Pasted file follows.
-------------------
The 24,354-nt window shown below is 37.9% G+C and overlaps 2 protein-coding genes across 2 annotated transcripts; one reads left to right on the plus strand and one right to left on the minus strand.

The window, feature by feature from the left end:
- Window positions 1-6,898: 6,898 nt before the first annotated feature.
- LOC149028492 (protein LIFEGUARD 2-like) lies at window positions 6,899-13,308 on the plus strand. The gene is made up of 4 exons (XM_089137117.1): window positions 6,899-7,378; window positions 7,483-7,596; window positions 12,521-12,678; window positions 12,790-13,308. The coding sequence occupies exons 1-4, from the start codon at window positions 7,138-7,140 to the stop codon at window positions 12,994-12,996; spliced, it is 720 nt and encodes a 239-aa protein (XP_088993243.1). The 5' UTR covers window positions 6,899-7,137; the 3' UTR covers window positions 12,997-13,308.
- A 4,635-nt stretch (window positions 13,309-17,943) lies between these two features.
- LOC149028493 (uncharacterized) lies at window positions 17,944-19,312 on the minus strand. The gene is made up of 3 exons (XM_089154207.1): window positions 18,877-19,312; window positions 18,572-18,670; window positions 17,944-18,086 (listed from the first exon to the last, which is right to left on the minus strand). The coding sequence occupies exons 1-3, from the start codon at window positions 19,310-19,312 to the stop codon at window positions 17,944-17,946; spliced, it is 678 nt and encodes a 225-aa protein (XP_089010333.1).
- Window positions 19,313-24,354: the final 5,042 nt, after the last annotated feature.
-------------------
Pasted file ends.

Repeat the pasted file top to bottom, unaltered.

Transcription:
The 24,354-nt window shown below is 37.9% G+C and overlaps 2 protein-coding genes across 2 annotated transcripts; one reads left to right on the plus strand and one right to left on the minus strand.

The window, feature by feature from the left end:
- Window positions 1-6,898: 6,898 nt before the first annotated feature.
- LOC149028492 (protein LIFEGUARD 2-like) lies at window positions 6,899-13,308 on the plus strand. The gene is made up of 4 exons (XM_089137117.1): window positions 6,899-7,378; window positions 7,483-7,596; window positions 12,521-12,678; window positions 12,790-13,308. The coding sequence occupies exons 1-4, from the start codon at window positions 7,138-7,140 to the stop codon at window positions 12,994-12,996; spliced, it is 720 nt and encodes a 239-aa protein (XP_088993243.1). The 5' UTR covers window positions 6,899-7,137; the 3' UTR covers window positions 12,997-13,308.
- A 4,635-nt stretch (window positions 13,309-17,943) lies between these two features.
- LOC149028493 (uncharacterized) lies at window positions 17,944-19,312 on the minus strand. The gene is made up of 3 exons (XM_089154207.1): window positions 18,877-19,312; window positions 18,572-18,670; window positions 17,944-18,086 (listed from the first exon to the last, which is right to left on the minus strand). The coding sequence occupies exons 1-3, from the start codon at window positions 19,310-19,312 to the stop codon at window positions 17,944-17,946; spliced, it is 678 nt and encodes a 225-aa protein (XP_089010333.1).
- Window positions 19,313-24,354: the final 5,042 nt, after the last annotated feature.